General Motors and Autocar Industries have signed a joint development agreement to create a range of zero tailpipe emissions vocational vehicles powered by GM’s HYDROTEC power cubes.
Hydrogen fuel cells are a key component of GM’s electrification strategy which extends beyond battery-powered passenger vehicles. Fuel cells combine hydrogen and oxygen to generate electricity through an electrochemical reaction. The fuel cell enables the conversion of energy stored in hydrogen into electricity to power a vehicle.
Since fuel cells are lightweight and enable large payloads, excellent range, quiet operation and rapid refueling, they can meet the needs of the heaviest duty applications. With regulations rapidly changing in many countries, fuel cell-powered vehicles have the added advantage of zero tailpipe emissions when compared to diesel vehicles.
These jointly developed trucks will be powered by GM’s HYDROTEC power cubes, which are GM’s fuel cell propulsion system solution for these very demanding commercial vehicles. HYDROTEC power cubes are compact, easy to package, scalable and can electrify vehicles and applications across a variety of industries, from freight trucking, aerospace and locomotives to power generation.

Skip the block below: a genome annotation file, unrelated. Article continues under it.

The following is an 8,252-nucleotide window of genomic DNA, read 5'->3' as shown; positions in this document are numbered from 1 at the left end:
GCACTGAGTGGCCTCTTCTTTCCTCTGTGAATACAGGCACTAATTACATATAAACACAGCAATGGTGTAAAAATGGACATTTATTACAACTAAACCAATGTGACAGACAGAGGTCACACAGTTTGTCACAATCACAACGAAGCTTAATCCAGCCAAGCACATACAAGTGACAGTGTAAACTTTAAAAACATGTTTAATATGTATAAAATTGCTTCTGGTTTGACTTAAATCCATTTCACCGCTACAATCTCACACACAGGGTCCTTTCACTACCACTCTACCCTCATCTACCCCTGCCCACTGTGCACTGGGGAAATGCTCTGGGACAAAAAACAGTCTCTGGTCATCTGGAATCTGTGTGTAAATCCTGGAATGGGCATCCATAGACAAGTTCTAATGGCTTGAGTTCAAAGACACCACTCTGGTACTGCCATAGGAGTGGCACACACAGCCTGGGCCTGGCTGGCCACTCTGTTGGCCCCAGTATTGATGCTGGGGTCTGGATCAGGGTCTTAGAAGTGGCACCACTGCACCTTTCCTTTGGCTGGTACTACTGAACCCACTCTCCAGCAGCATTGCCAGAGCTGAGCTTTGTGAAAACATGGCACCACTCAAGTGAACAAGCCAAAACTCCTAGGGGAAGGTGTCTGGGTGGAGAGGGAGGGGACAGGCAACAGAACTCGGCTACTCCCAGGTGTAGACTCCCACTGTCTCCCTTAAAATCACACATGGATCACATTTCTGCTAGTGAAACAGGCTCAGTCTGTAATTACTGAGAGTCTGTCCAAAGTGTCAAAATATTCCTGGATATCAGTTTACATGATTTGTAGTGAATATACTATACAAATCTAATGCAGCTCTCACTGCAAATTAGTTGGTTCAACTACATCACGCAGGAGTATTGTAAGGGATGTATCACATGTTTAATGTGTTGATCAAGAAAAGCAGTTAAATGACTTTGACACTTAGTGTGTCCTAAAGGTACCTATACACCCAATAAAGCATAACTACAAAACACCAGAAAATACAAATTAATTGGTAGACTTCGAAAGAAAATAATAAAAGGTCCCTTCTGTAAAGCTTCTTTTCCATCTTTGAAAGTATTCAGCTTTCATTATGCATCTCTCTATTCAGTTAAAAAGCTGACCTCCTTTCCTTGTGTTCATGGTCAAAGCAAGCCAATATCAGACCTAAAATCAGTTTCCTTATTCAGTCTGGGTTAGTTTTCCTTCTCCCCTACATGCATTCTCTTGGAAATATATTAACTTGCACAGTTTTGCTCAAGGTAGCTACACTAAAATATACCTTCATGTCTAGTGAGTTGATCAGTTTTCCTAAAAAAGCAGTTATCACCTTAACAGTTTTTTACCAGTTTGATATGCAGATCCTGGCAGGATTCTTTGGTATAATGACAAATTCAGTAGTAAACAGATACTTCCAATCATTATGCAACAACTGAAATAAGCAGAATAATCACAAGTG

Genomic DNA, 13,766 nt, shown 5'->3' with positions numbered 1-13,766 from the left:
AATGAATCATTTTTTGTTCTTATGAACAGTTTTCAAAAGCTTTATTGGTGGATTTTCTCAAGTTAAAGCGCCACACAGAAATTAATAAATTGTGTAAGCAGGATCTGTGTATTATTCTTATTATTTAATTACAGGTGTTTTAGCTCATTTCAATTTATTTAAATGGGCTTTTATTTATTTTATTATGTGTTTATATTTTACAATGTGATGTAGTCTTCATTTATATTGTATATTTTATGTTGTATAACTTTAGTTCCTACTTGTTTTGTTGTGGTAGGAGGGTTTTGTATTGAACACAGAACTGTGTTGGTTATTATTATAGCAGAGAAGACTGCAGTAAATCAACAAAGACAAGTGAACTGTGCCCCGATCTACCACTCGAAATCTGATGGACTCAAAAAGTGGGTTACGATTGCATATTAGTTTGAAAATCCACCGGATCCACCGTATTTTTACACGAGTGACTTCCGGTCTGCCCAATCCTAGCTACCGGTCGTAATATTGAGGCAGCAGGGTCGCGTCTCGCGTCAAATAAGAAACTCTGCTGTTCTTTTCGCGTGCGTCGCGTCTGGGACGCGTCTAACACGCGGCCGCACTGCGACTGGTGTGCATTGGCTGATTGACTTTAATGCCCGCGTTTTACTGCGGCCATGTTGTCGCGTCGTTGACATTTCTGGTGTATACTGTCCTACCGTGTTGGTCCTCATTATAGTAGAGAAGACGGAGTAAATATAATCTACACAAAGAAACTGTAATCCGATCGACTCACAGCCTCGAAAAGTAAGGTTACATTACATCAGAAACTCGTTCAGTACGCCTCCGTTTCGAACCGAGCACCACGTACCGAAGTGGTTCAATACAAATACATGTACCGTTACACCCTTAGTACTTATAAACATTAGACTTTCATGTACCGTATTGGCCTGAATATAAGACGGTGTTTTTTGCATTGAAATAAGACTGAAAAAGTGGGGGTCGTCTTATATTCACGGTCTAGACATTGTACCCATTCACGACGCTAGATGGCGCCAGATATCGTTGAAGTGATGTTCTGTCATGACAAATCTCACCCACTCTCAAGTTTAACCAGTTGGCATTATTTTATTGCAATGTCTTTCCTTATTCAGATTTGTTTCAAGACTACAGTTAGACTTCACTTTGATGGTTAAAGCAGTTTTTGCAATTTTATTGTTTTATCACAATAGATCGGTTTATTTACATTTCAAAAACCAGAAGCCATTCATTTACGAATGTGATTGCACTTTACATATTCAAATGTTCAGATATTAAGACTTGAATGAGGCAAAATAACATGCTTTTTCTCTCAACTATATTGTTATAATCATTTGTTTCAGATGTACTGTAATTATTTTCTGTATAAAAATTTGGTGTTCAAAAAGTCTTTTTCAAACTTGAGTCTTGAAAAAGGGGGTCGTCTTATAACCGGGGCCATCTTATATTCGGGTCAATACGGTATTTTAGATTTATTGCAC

The first of these vehicles is expected to go into production in 2026 at the Autocar Truck Plant in Birmingham, Alabama. Vehicles with HYDROTEC technology will be built to order by Autocar and will be sold directly to customers. Cement mixers, roll-off and dump trucks, which all share a common architecture, will be built first, followed by refuse trucks and terminal tractors.
Each power cube contains more than 300 hydrogen fuel cells, along with thermal and power management systems and proprietary controls to fuel cell and battery life and performance while optimizing cold start capability. The HYDROTEC power cube provides 77 kilowatts of power and is much quieter than a conventional diesel propulsion system. Multiple power cubes can be arrayed in a vehicle for even higher power ratings.
Triz Engineering will provide expert integration support for power distribution between the fuel cell and batteries, which store electricity that is captured from regenerative braking or is created by the HYDROTEC power cubes. Triz Engineering is a commercial vehicle engineering company owned by GVW Group, which also owns Autocar.
GM’s HYDROTEC fuel cell power cubes will be produced by GM in Brownstown, Michigan.